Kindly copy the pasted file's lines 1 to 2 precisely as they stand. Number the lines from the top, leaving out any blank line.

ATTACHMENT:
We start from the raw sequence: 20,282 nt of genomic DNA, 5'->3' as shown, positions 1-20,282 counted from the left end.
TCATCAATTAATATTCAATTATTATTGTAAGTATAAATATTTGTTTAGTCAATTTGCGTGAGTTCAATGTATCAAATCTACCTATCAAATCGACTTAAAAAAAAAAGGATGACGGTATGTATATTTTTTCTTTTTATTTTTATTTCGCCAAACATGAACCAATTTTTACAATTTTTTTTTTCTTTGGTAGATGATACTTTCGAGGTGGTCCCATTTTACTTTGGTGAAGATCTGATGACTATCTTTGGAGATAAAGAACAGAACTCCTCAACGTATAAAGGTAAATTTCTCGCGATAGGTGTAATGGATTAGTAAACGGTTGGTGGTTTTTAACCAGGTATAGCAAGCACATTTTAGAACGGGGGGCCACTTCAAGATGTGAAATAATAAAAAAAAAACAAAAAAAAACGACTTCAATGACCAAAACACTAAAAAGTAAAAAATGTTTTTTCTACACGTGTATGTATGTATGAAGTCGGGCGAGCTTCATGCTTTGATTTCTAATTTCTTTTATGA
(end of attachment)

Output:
We start from the raw sequence: 20,282 nt of genomic DNA, 5'->3' as shown, positions 1-20,282 counted from the left end.
TCATCAATTAATATTCAATTATTATTGTAAGTATAAATATTTGTTTAGTCAATTTGCGTGAGTTCAATGTATCAAATCTACCTATCAAATCGACTTAAAAAAAAAAGGATGACGGTATGTATATTTTTTCTTTTTATTTTTATTTCGCCAAACATGAACCAATTTTTACAATTTTTTTTTTCTTTGGTAGATGATACTTTCGAGGTGGTCCCATTTTACTTTGGTGAAGATCTGATGACTATCTTTGGAGATAAAGAACAGAACTCCTCAACGTATAAAGGTAAATTTCTCGCGATAGGTGTAATGGATTAGTAAACGGTTGGTGGTTTTTAACCAGGTATAGCAAGCACATTTTAGAACGGGGGGCCACTTCAAGATGTGAAATAATAAAAAAAAAACAAAAAAAAACGACTTCAATGACCAAAACACTAAAAAGTAAAAAATGTTTTTTCTACACGTGTATGTATGTATGAAGTCGGGCGAGCTTCATGCTTTGATTTCTAATTTCTTTTATGA